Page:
Project description:Deregulation of microRNAs (miRNAs) is a typical feature of human hepatocellular carcinoma (HCC). However, the in vivo relevance of miRNAs along hepatocarcinogenesis remains largely unknown. Here, we show that liver tumors induced in mice by c-Myc overexpression or AKT/Ras co-expression exhibit distinct miRNA expression profiles. Among the downregulated miRNAs, eight (miR-101, miR-107, miR-122, miR-29, miR-365, miR-375, miR-378, and miR-802) were selected and their tumor suppressor activity was determined by overexpressing each of them together with c-Myc or AKT/Ras oncogenes in mouse livers via hydrodynamic transfection. The tumor suppressor activity of these microRNAs was extremely heterogeneous in c-Myc and AKT/Ras mice: while miR-378 had no tumor suppressor activity, miR-107, mir-122, miR-29, miR-365 and miR-802 exhibited weak to moderate tumor suppressor potential. Noticeably, miR-375 showed limited antineoplastic activity against c-Myc driven tumorigenesis, whereas it strongly inhibited AKT/Ras induced hepatocarcinogenesis. Furthermore, miR-101 significantly suppressed both c-Myc and AKT/Ras liver tumor development. Altogether, the present data demonstrate that different oncogenes induce distinct miRNA patterns, whose modulation differently affects hepatocarcinogenesis depending on the driving oncogenes. Finally, our findings support a strong tumor suppressor activity of miR-101 in liver cancer models regardless of the driver oncogenes involved, thus representing a promising therapeutic target in human HCC.
Project description:Tumor suppressor genes on the X chromosome may skew the gender distribution of specific types of cancer. T-cell acute lymphoblastic leukemia (T-ALL) is an aggressive hematological malignancy with an increased incidence in males. In this study, we report the identification of inactivating mutations and deletions in the X-linked plant homeodomain finger 6 (PHF6) gene in 16% of pediatric and 38% of adult primary T-ALL samples. Notably, PHF6 mutations are almost exclusively found in T-ALL samples from male subjects. Mutational loss of PHF6 is importantly associated with leukemias driven by aberrant expression of the homeobox transcription factor oncogenes TLX1 and TLX3. Overall, these results identify PHF6 as a new X-linked tumor suppressor in T-ALL and point to a strong genetic interaction between PHF6 loss and aberrant expression of TLX transcription factors in the pathogenesis of this disease.
Project description:Breast cancer is the most common malignancy among women worldwide, excluding non-melanoma skin cancer. It is now well understood that breast cancer is a heterogeneous entity that exhibits distinctive histological and biological features, treatment responses and prognostic patterns. Therefore, the identification of novel ideal diagnostic and prognostic biomarkers is of utmost importance. Long non-coding RNAs (lncRNAs) are commonly defined as transcripts longer than 200 nucleotides that lack coding potential. Extensive research has shown that lncRNAs are involved in multiple human cancers, including breast cancer. LncRNAs with dysregulated expression can act as oncogenes or tumor-suppressor genes to regulate malignant transformation processes, such as proliferation, invasion, migration and drug resistance. Intriguingly, the expression profiles of lncRNAs tend to be highly cell-type-specific, tissue-specific, disease-specific or developmental stage-specific, which makes them suitable biomarkers for breast cancer diagnosis and prognosis.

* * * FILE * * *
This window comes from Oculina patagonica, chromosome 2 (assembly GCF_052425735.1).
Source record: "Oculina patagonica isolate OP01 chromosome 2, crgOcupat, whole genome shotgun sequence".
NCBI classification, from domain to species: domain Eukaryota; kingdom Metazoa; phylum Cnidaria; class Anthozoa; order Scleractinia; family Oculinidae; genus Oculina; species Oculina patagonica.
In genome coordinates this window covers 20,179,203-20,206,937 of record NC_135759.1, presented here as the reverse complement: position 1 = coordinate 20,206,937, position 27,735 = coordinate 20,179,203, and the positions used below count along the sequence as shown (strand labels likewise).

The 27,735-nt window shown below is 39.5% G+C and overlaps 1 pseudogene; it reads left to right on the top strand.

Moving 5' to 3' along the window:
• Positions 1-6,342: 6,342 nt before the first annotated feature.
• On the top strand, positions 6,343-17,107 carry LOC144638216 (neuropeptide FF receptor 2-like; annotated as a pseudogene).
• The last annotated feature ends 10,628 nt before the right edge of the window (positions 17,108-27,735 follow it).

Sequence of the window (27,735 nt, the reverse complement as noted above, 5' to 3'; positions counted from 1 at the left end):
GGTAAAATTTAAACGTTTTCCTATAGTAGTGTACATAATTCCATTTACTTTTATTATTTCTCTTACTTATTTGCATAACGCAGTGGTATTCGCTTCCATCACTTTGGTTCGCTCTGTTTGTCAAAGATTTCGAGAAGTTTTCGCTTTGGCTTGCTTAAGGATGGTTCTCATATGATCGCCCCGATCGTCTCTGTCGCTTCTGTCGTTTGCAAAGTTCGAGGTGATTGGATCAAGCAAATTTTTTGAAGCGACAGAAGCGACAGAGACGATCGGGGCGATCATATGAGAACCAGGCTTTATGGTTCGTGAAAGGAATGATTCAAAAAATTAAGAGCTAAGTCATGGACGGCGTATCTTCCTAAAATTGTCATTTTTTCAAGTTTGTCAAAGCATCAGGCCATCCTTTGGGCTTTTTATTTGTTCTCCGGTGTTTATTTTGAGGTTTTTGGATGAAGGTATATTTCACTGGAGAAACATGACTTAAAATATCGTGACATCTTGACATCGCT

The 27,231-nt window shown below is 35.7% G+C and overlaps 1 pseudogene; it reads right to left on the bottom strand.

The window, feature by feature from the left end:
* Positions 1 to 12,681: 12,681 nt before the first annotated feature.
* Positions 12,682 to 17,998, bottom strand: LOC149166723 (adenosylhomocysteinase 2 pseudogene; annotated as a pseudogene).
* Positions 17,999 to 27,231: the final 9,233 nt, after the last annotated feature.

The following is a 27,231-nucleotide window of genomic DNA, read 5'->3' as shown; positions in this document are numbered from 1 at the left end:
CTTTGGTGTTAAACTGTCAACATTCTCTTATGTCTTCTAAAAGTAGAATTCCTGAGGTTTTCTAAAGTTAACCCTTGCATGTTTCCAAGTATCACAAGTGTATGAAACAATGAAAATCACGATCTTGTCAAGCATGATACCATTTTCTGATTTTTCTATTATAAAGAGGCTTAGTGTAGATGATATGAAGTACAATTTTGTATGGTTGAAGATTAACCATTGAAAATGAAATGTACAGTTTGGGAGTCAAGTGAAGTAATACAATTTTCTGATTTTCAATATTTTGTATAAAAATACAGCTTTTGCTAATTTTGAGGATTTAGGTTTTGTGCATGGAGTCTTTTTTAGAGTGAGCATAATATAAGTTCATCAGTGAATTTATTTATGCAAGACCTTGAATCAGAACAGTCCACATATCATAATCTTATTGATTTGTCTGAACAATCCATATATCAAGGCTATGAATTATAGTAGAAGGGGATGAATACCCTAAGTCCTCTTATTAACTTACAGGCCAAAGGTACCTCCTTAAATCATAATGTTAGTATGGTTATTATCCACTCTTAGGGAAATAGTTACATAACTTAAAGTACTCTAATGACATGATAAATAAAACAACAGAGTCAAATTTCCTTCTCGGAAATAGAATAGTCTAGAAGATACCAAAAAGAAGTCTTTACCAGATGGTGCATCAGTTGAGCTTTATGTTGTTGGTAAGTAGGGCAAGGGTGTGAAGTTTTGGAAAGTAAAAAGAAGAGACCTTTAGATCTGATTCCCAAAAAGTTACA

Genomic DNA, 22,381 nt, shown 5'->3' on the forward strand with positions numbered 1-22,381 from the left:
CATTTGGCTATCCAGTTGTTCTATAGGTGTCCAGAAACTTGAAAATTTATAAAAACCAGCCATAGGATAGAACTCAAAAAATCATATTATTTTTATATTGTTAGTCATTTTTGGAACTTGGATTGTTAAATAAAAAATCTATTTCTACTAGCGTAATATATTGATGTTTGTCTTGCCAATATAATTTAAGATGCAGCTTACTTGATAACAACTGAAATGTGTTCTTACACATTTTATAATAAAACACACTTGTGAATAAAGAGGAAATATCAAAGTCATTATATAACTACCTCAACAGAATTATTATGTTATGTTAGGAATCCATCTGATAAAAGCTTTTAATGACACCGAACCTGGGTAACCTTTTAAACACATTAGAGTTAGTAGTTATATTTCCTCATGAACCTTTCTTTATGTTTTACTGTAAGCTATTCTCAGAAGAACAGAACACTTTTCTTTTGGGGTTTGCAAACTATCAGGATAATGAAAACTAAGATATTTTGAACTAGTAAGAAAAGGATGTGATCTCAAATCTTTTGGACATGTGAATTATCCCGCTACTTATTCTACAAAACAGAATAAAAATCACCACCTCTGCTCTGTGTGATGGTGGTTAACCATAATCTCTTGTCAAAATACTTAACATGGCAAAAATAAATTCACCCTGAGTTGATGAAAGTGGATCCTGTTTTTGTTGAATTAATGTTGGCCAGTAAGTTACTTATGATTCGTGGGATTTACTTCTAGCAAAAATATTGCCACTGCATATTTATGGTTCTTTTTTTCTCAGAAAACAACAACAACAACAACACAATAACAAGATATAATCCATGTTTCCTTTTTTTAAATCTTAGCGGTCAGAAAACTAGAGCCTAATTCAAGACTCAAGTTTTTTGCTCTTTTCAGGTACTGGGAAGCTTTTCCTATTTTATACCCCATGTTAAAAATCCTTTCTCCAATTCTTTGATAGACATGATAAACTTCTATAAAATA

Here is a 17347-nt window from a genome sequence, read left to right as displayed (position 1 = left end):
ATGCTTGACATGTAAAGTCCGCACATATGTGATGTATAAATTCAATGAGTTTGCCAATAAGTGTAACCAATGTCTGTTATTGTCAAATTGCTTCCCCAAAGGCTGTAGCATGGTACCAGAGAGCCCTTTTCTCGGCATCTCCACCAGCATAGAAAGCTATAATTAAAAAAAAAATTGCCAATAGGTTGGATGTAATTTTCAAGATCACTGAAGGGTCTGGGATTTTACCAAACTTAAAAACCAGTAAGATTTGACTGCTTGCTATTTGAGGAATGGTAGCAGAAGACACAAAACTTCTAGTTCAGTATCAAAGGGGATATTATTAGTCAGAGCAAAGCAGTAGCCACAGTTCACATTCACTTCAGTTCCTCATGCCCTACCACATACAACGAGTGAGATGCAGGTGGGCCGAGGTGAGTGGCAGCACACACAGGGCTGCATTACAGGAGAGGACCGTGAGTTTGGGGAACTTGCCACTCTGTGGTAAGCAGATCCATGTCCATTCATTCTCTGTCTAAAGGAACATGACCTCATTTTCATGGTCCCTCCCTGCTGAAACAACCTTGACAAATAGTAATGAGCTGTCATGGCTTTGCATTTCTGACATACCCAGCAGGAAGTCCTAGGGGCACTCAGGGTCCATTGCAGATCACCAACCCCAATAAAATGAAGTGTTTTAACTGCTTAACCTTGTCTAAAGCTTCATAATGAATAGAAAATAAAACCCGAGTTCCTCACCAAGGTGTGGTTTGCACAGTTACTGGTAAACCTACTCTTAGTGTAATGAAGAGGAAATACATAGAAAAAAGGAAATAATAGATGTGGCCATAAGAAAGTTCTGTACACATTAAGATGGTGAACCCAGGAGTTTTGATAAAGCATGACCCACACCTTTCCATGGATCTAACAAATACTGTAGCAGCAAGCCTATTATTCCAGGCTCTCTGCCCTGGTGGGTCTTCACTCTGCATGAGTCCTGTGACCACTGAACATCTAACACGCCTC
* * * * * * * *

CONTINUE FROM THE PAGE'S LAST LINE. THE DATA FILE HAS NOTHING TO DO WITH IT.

Project description:Cancer arises as the consequence of mutations and epigenetic alterations that activate oncogenes and inactivate tumor suppressor genes. Through a genome-wide screen for methylated genes in colon neoplasms, we identified aberrantly methylated RET in colorectal cancer. RET, a transmembrane receptor tyrosine kinase and a receptor for the glial cell-derived neurotrophic factor family ligands, was one of the first oncogenes to be identified, and has been shown to be an oncogene in thyroid cancer and pheochromocytoma. However, unexpectedly, we found RET is methylated in 27% of colon adenomas and in 63% of colorectal cancers, and now provide evidence that RET has tumor suppressor activity in colon cancer. The aberrant methylation of RET correlates with decreased RET expression, whereas the restoration of RET in colorectal cancer cell lines results in apoptosis. Furthermore, in support of a tumor suppressor function of RET, mutant RET has also been found in primary colorectal cancer. We now show that these mutations inactivate RET, which is consistent with RET being a tumor suppressor gene in the colon. These findings suggest that the aberrant methylation of RET and the mutational inactivation of RET promote colorectal cancer formation, and that RET can serve as a tumor suppressor gene in the colon. Moreover, the increased frequency of methylated RET in colon cancers compared with adenomas suggests RET inactivation is involved in the progression of colon adenomas to cancer.